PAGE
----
Last Monday, the government announced in an astonishing U-turn that A-level and GCSE grades would be calculated by teacher assessments rather than the standardised computer algorithm. The U-turn was made in response to widespread outrage over the algorithm’s inconsistencies which led to many students receiving grades that did not reflect their ability. However, the U-turn has created a new set of complications for students and universities.
On results day nearly 40% of students’ predicted results were downgraded with pupils from disadvantaged areas suffering disproportionately.
Liz Heaver, an English literature teacher at Sir Roger Manwood’s school, stated ‘55% of A-level English literature students at our school were downgraded. Despite the claims that the algorithm utilised the results of the previous 3 years, in that period we have consistently achieved many more A’s and B’s than the 2020 results.’
Following protests, widespread public pressure and a media backlash the Education Secretary, Gavin Williamson, attested to the algorithm’s flaws and reverted to calculating grades using teacher assessments. A-level and GCSE students now have the option to choose between the algorithm grade or the centre-assessed grade; whichever is the higher.
Both the head of OFQUAL Roger Taylor and Gavin Williamson have issued an apology with the education secretary stating he deeply regrets the ‘significant inconsistencies’ produced by the model and the distress it has caused families. As a result of the U-turn, the proportion of students gaining an A grade or above has risen from 27.6% to 38.1%. However, for many students it is too little too late.
Lauren Chapman, a year 13 student, said ‘On results day I was downgraded from AAC to BBD which resulted in the loss of a £10,000 scholarship and a place at Loughborough University. The government’s decision to revert to teacher assessments led to my predicted grades being restored and an offer from Loughborough University for 2021. Next year’s offer is great, but I am now in a position where I have to readdress this year’s plans whilst facing the loss of my scholarship’.
A further consequence of the fiasco is that the pressure has now shifted onto universities. UCAS has stated that as a result of the U-turn, 15,000 students who were initially rejected by their first-choice institution now met the conditions of their offer. Yet, universities are struggling to offer leniency to these students due to all of the places being allocated on results day. It is a legal requirement for universities to provide pupils with a place when they meet the conditions of their offer. Top universities are in a position where there are more students with offers than places available.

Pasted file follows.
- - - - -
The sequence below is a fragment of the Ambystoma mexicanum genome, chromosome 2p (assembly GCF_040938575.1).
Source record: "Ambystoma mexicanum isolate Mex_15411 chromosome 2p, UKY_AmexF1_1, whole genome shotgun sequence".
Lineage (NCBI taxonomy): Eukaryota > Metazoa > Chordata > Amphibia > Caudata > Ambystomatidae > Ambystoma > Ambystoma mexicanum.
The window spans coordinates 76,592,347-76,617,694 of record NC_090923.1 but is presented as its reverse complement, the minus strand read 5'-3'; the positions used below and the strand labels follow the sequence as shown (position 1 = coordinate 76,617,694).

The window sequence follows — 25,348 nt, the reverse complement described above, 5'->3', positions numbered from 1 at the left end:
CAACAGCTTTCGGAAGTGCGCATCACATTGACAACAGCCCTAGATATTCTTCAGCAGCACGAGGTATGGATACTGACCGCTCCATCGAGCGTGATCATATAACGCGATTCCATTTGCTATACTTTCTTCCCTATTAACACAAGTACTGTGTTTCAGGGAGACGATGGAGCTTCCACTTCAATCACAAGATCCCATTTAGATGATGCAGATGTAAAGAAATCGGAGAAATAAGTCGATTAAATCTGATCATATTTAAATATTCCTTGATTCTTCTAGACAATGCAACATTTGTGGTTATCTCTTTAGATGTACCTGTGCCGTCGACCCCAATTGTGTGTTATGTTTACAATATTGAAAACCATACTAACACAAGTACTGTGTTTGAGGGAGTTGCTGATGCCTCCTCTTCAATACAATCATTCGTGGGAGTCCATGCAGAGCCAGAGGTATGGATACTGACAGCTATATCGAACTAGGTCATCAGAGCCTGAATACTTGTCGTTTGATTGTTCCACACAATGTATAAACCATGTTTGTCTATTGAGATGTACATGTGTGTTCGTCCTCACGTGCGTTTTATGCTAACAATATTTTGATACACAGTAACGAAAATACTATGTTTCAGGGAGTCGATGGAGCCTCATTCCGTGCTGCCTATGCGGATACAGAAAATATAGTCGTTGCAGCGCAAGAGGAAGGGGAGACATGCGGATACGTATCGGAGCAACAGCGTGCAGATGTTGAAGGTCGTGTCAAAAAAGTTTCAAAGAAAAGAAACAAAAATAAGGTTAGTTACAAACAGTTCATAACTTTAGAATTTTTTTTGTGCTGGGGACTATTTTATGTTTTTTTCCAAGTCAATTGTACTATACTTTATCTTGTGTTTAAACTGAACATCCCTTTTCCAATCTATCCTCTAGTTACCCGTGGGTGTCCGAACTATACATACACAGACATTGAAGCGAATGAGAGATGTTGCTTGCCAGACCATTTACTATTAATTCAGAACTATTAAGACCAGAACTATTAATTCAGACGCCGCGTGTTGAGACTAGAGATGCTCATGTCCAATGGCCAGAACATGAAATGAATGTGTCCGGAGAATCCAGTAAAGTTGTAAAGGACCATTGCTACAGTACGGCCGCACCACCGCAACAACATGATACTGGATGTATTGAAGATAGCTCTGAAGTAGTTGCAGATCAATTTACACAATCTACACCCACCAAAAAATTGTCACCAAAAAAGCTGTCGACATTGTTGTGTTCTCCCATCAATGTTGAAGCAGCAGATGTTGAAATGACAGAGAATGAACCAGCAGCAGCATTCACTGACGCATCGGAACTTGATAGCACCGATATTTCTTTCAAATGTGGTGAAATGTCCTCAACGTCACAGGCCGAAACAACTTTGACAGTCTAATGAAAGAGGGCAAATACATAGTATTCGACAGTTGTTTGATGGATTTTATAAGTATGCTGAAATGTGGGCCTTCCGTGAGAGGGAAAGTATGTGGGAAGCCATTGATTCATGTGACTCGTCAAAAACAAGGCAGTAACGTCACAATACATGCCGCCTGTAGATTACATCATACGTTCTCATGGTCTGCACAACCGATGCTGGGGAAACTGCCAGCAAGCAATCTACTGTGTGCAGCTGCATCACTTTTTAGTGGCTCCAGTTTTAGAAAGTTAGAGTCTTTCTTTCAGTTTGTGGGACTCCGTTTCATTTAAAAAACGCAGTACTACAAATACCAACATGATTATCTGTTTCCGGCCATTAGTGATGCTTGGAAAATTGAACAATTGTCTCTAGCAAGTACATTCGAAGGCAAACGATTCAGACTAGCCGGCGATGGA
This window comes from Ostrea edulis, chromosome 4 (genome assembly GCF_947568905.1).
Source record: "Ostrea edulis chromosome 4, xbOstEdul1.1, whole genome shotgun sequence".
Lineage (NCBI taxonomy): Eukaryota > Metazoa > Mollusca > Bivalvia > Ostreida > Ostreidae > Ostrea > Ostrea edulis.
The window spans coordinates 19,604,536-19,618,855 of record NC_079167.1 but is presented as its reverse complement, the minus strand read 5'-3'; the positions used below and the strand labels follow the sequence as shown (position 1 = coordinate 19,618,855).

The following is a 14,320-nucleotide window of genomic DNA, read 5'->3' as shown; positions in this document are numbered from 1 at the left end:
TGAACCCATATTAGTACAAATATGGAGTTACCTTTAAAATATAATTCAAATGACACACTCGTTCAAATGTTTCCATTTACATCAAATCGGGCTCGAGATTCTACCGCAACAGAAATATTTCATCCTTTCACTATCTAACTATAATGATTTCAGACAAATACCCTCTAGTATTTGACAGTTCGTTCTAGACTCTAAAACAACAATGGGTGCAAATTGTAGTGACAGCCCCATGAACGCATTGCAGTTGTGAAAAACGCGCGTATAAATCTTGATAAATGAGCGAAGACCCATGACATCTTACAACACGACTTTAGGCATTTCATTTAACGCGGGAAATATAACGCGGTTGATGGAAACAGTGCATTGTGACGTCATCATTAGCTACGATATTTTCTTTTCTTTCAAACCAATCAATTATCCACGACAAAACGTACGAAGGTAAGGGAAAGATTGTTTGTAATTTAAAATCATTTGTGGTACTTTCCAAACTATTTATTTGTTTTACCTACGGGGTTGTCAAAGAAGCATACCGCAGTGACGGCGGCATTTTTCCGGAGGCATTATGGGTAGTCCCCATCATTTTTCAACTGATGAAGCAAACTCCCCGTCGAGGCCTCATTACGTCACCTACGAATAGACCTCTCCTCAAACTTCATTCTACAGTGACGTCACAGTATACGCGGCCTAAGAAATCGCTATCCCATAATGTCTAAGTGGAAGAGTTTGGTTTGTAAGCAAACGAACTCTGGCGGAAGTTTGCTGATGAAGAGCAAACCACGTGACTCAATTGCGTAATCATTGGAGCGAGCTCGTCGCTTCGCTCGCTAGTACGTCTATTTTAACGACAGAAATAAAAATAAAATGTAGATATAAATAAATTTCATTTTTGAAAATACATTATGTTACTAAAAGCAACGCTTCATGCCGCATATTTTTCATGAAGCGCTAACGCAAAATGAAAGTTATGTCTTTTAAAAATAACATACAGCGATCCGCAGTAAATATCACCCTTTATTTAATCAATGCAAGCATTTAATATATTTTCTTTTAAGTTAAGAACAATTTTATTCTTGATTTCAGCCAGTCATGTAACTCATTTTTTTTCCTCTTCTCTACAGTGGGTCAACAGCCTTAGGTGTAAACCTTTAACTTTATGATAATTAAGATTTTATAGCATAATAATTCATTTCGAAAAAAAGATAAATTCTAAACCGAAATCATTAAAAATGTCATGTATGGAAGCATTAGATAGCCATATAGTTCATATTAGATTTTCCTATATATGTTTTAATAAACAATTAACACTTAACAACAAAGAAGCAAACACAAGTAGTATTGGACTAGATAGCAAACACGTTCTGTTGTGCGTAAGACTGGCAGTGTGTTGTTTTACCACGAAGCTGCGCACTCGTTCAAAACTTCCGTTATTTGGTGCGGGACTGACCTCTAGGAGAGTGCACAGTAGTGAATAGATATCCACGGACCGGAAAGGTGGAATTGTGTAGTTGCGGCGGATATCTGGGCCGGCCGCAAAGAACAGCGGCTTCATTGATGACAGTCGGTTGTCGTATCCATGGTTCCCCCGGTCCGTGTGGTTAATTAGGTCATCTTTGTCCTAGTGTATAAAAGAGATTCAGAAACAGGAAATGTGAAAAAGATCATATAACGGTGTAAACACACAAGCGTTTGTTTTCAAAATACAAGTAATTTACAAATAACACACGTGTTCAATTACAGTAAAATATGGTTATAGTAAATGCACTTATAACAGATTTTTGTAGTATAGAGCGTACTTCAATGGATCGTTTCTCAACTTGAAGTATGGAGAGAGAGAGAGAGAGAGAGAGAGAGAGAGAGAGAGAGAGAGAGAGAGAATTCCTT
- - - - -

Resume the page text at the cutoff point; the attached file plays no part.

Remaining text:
In response, the government has removed caps on the number of university places. However, accommodation, staffing levels and social distancing guidelines constrain universities ability to accommodate for the increased influx of students.
The university of Leeds admissions team has responded to the issue, stating ‘if these (A-level results) meet or exceed the conditions of your offer and subject to any capacity constraints and wellbeing, health and safety considerations, we will do everything we possibly can to confirm your place for September 2020.’
The statement reveals that the University of Leeds will attempt to accept as many students as possible but that there are physical limits in meeting offers with places. Due to capacity issues, Durham university is offering a financial incentive and a guarantee of accommodation to students who defer until 2021.
Lower-ranked universities face the opposite problem. An increase in grades and the number of students with offers from top universities means less-prestigious universities will have fewer students than expected. The imbalance has led to calls for the government to provide significant financial support for the universities that will lose students as a result of the U-turn.
At this stage, it is difficult to ascertain the number of pupils who will choose to take a gap year, but it is probable that a significant proportion of students, such as Lauren, will favour attending university in 2021 for the chance to study at their first-choice institution. For young adults, an unexpected gap year taken during a time where there are limited opportunities to work or travel is the consequence they are facing.
In addition, more pupils taking a year out means next year’s student cohort face the prospect of increased competition for 2021 university places. The next cohort will be at a disadvantage due to competing against students with statistically better grades and a higher number of students deferring their places at top universities until 2021. The U-turn to centre-assessed grading is at the expense of next year’s cohort’s opportunities.
The Institute for Fiscal Studies blames the government for failing both students and universities. The IFS claim that the problems surrounding A-level results were entirely avoidable and that results ‘should never have been released before being subject to scrutiny beyond Ofqual.’ Furthermore, it is clear that the allocation of university places should have been postponed and the new model for calculating results given space to adjust.
Ultimately, the government ‘should not have had to rely on shocked 18-year-olds on results day to realise there was a problem’. The IFS conclude that the government’s decision to use a flawed algorithm ‘will have repercussions for universities and students, now and in the coming years.’
Written by Molly Tudor.
Header image via Evening Standard.